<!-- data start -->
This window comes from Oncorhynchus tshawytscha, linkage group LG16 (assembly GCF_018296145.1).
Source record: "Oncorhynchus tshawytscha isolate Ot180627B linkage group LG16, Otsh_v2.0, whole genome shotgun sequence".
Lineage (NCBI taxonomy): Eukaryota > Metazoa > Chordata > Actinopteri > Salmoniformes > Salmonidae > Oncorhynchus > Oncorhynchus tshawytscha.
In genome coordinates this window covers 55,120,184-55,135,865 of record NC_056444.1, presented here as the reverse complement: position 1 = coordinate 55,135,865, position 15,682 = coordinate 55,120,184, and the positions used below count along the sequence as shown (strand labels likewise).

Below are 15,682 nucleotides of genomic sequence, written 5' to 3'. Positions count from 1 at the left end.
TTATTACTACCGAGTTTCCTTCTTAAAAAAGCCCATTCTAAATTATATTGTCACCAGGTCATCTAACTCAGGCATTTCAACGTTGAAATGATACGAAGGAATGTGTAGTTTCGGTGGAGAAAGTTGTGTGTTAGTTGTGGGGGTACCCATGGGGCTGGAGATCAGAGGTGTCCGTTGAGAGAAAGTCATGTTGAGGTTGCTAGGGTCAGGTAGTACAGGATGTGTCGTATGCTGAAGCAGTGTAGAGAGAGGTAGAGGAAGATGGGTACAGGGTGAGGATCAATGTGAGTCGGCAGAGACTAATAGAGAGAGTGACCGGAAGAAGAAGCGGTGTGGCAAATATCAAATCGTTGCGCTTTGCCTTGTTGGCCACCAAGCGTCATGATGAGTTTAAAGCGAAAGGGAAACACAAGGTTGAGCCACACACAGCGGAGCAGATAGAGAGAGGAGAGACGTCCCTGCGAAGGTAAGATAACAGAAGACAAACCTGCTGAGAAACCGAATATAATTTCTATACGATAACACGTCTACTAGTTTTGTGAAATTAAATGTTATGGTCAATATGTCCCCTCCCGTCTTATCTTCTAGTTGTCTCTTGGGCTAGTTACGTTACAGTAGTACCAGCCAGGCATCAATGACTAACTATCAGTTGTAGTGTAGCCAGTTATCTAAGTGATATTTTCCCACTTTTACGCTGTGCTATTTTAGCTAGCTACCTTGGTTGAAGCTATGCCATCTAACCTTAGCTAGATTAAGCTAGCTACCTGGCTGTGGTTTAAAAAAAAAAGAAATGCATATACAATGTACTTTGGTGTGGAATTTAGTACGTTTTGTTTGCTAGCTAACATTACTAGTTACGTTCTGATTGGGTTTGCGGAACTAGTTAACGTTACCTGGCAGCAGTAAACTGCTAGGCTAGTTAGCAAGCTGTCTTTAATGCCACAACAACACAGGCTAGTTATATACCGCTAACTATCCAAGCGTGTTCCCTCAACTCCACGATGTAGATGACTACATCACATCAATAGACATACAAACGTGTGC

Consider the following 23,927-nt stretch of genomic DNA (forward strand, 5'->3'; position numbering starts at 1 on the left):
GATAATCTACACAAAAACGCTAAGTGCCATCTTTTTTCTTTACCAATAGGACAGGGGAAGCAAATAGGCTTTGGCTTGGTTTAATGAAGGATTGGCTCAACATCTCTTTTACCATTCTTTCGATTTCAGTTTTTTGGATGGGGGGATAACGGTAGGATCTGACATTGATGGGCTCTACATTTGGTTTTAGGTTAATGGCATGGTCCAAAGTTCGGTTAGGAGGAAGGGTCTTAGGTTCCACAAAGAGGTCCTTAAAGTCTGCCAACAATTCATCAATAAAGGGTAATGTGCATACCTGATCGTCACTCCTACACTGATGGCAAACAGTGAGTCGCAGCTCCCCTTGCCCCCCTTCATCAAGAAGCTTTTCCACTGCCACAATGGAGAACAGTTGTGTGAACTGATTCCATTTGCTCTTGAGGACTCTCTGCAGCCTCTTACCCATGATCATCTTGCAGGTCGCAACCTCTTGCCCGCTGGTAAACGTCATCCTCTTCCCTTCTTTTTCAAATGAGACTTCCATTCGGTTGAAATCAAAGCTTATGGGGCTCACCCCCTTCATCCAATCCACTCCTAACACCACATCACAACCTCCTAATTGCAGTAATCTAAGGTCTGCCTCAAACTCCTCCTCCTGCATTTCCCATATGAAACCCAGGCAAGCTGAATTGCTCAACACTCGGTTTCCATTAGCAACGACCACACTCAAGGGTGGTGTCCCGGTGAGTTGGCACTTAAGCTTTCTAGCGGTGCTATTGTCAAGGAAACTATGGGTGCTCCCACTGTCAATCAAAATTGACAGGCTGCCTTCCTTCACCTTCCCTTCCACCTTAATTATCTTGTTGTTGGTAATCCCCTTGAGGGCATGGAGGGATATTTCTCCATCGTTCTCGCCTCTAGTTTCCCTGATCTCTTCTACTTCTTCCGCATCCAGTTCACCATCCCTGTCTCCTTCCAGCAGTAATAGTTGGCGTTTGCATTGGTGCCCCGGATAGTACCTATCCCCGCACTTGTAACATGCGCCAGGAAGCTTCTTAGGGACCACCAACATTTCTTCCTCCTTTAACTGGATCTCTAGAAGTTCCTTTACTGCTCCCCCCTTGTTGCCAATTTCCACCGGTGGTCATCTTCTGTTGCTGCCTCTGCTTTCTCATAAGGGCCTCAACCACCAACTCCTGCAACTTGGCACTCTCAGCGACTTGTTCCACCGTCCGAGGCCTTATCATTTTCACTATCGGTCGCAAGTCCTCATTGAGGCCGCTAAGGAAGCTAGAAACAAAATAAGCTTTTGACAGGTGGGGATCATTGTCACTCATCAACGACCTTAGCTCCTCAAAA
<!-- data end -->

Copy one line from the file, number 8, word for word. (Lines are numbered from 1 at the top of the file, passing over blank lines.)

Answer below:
GATAATCTACACAAAAACGCTAAGTGCCATCTTTTTTCTTTACCAATAGGACAGGGGAAGCAAATAGGCTTTGGCTTGGTTTAATGAAGGATTGGCTCAACATCTCTTTTACCATTCTTTCGATTTCAGTTTTTTGGATGGGGGGATAACGGTAGGATCTGACATTGATGGGCTCTACATTTGGTTTTAGGTTAATGGCATGGTCCAAAGTTCGGTTAGGAGGAAGGGTCTTAGGTTCCACAAAGAGGTCCTTAAAGTCTGCCAACAATTCATCAATAAAGGGTAATGTGCATACCTGATCGTCACTCCTACACTGATGGCAAACAGTGAGTCGCAGCTCCCCTTGCCCCCCTTCATCAAGAAGCTTTTCCACTGCCACAATGGAGAACAGTTGTGTGAACTGATTCCATTTGCTCTTGAGGACTCTCTGCAGCCTCTTACCCATGATCATCTTGCAGGTCGCAACCTCTTGCCCGCTGGTAAACGTCATCCTCTTCCCTTCTTTTTCAAATGAGACTTCCATTCGGTTGAAATCAAAGCTTATGGGGCTCACCCCCTTCATCCAATCCACTCCTAACACCACATCACAACCTCCTAATTGCAGTAATCTAAGGTCTGCCTCAAACTCCTCCTCCTGCATTTCCCATATGAAACCCAGGCAAGCTGAATTGCTCAACACTCGGTTTCCATTAGCAACGACCACACTCAAGGGTGGTGTCCCGGTGAGTTGGCACTTAAGCTTTCTAGCGGTGCTATTGTCAAGGAAACTATGGGTGCTCCCACTGTCAATCAAAATTGACAGGCTGCCTTCCTTCACCTTCCCTTCCACCTTAATTATCTTGTTGTTGGTAATCCCCTTGAGGGCATGGAGGGATATTTCTCCATCGTTCTCGCCTCTAGTTTCCCTGATCTCTTCTACTTCTTCCGCATCCAGTTCACCATCCCTGTCTCCTTCCAGCAGTAATAGTTGGCGTTTGCATTGGTGCCCCGGATAGTACCTATCCCCGCACTTGTAACATGCGCCAGGAAGCTTCTTAGGGACCACCAACATTTCTTCCTCCTTTAACTGGATCTCTAGAAGTTCCTTTACTGCTCCCCCCTTGTTGCCAATTTCCACCGGTGGTCATCTTCTGTTGCTGCCTCTGCTTTCTCATAAGGGCCTCAACCACCAACTCCTGCAACTTGGCACTCTCAGCGACTTGTTCCACCGTCCGAGGCCTTATCATTTTCACTATCGGTCGCAAGTCCTCATTGAGGCCGCTAAGGAAGCTAGAAACAAAATAAGCTTTTGACAGGTGGGGATCATTGTCACTCATCAACGACCTTAGCTCCTCAAAA